Defending Facebook, OkCupid says it also runs user-behavior tests

Studies like Facebook's are necessary for product testing, the dating site said

OkCupid's landing page, pictured July 28, 2014.
OkCupid's landing page, pictured July 28, 2014.
  • OkCupid's landing page, pictured July 28, 2014.
  • OkCupid's landing page.
View all images

Facebook sparked criticism over a study in which it manipulated the feeds of some of its users, but the dating site OkCupid says what Facebook did is normal, and that in fact it has run its own user-behavior tests.

In 2012, Facebook altered the amount of positive and negative content in users' feeds, to see the impact of the posts on their mood. The feeds of less than 700,000 users out of Facebook's 1.32 billion total were altered. The ethics of the study were called into question, with one U.S. senator calling on the U.S. Federal Trade Commission to investigate whether the study violated Facebook's policies and FTC laws around "unfair or deceptive acts or practices."

The dating site OkCupid, however, says experiments like Facebook's are necessary for testing features and products, and for making websites better.

"Guess what everybody: If you use the Internet, you're the subject of hundreds of experiments at any given time, on every site," OkCupid said in a blog post on Monday. "That's how Web sites work."

OkCupid uses an algorithm to show users other people the site thinks would make good matches, partly using a questionnaire.

The company has run its own experiments, such as when it removed users' photos from their profiles, or told people they were good matches when the algorithm said otherwise. Not surprisingly, people sent more messages when OkCupid told them they were compatible, the company said.

OkCupid terms of use are broad. The information the site collects about its users may be used to "perform research and analysis about your use of, or interest in, our products, services, or content, or products, services or content offered by others," the company says in its terms.

Facebook, meanwhile, constantly tweaks its algorithms to determine what posts to show to users and when. Part of the controversy over Facebook's study though, was whether Facebook was being sneaky in how it did it.

Facebook's terms, though few may read them, are also broad. Users' information may be used "for internal operations, including troubleshooting, data analysis, testing, research and service improvement."

Zach Miners covers social networking, search and general technology news for IDG News Service. Follow Zach on Twitter at @zachminers. Zach's e-mail address is zach_miners@idg.com

Join the newsletter!

Or

Sign up to gain exclusive access to email subscriptions, event invitations, competitions, giveaways, and much more.

Membership is free, and your security and privacy remain protected. View our privacy policy before signing up.

Error: Please check your email address.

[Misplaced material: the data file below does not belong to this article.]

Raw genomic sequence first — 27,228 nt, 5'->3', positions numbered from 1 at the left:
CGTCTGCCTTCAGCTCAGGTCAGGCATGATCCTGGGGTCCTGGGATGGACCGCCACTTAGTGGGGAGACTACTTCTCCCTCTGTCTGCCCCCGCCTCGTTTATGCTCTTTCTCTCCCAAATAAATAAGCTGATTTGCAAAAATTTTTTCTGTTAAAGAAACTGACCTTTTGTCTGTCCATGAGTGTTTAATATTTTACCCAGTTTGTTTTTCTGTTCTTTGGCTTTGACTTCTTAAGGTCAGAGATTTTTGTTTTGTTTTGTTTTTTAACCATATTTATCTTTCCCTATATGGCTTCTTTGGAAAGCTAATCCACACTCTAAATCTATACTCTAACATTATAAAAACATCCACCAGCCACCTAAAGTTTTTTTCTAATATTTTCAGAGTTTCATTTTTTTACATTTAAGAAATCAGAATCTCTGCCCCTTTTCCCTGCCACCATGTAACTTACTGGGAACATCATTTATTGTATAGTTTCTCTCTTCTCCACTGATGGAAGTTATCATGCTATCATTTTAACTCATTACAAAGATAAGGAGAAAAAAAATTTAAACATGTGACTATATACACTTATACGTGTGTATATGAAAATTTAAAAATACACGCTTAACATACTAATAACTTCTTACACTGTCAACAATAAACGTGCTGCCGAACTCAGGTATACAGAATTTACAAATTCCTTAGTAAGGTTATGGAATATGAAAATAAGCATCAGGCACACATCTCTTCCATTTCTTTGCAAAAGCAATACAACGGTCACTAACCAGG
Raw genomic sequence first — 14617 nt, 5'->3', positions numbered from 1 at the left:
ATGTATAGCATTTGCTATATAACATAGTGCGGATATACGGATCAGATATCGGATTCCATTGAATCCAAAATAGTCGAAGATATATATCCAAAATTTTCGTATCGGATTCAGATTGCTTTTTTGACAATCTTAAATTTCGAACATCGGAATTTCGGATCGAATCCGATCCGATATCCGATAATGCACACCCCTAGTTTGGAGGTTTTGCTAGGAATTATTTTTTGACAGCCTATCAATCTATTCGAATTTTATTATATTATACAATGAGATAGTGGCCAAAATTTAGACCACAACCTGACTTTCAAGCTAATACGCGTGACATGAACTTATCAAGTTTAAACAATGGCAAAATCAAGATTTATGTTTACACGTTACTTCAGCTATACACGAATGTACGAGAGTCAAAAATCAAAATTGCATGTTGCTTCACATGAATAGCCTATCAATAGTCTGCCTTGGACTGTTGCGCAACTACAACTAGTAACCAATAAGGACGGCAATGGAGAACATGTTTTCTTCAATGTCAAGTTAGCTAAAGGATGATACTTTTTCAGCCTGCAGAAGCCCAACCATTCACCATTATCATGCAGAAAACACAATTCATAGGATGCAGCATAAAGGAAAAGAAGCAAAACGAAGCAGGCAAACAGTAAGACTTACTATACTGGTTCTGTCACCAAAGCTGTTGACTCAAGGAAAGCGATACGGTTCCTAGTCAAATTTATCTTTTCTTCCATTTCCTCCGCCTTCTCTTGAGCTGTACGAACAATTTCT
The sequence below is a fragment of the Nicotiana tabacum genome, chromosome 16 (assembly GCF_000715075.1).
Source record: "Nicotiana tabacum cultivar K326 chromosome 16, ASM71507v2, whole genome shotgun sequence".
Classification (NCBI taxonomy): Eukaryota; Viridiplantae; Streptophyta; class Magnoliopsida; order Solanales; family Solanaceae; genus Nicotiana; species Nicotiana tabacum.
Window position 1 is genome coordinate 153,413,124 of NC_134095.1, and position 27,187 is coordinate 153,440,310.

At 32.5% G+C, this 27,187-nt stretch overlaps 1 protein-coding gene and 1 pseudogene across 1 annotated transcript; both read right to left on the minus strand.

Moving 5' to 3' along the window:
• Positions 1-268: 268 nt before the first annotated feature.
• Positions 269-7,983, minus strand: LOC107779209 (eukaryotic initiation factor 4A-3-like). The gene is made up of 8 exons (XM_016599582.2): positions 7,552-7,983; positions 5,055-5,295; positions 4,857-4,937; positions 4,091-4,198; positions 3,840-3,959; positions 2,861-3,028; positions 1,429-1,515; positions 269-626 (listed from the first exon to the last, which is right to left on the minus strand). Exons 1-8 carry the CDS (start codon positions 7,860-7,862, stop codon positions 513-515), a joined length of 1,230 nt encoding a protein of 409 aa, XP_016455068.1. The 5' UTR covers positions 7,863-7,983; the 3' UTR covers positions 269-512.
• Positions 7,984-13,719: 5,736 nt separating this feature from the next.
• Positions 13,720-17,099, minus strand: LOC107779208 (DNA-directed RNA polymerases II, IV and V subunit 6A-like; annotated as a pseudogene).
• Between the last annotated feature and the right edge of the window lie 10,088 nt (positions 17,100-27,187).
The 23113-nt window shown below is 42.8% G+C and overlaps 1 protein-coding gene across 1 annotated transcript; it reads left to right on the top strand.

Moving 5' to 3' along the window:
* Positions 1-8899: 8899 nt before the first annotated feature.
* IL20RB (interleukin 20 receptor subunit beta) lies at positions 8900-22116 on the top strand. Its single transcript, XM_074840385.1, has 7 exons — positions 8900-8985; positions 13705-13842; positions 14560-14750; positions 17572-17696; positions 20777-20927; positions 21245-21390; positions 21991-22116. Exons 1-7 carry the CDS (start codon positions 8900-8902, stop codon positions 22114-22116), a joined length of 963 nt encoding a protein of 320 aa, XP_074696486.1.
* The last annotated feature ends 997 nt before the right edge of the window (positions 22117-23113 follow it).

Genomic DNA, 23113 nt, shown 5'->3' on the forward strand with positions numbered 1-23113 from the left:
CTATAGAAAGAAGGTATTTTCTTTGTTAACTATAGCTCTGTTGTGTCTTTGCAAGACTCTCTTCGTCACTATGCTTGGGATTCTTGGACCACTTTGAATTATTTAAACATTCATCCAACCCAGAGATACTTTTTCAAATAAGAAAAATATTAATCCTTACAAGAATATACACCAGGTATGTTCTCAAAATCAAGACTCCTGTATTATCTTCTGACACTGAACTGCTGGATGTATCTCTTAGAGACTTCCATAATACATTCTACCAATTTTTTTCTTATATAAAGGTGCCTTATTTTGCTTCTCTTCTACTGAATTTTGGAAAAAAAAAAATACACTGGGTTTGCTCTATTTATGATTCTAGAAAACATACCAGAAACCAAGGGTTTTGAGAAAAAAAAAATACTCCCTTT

Show Comments

Blog Posts

Why defining brand strategy is vital to capitalising on quick wins

Big brands were once protected from small brands by high barriers to entry. Big brands had the resources to employ big agencies, to crack big ideas and to invest in big campaigns. They had the luxury of time to debate strategies and work on long-term innovation pipelines. Retailers used to partner with big brands.

Troy McKinnna

Co-founder, Agents of Spring, Calm & Stormy

3 ways to leverage the talents of your team to avoid disruption

​According to the World Economic Forum in its most recent The Future of Jobs report, the most important skills for the future are not technical, task-oriented skills, but higher-order skills such as creativity, social influence, active learning, and analytical thinking.

Gihan Perera

Futurist, leadership consultant

CMOs, it’s time to stop squandering customer attention

Businesses continue to highly value the attention they buy through paid media, yet at the same time, many continue to disregard and under-value opportunities to connect with customers using their owned media.

Well written Vanessa!! Agreed with your view that human experience is marketing's next frontier. Those businesses who are focused on the ...

Clyde Griffith

Forget customer experience, human experience is marketing's next frontier

Read more

Great tips for tops skills need to develop and stay competitive

Nick

The top skills needed to stay competitive in a rapidly changing workforce

Read more

The popularity of loyalty programs is diminishing, though I'd say it is because customers are savvy enough to recognise when a loyalty pr...

Heather

It’s time for marketers to rethink their approach to ‘loyalty’

Read more

Thanks Nadia for sharing this blog. It has really useful and amazing information about Salesforce Commerce Cloud and digital engagement w...

Holly Smith

Adidas taps data and technology smarts to build personalised digital engagement with consumers

Read more

clearly someone who's jealous and only comments from the safety of being behind their keyboard

Peter Sibson

The purpose of purpose - Brand science - CMO Australia

Read more

Latest Podcast

More podcasts

Sign in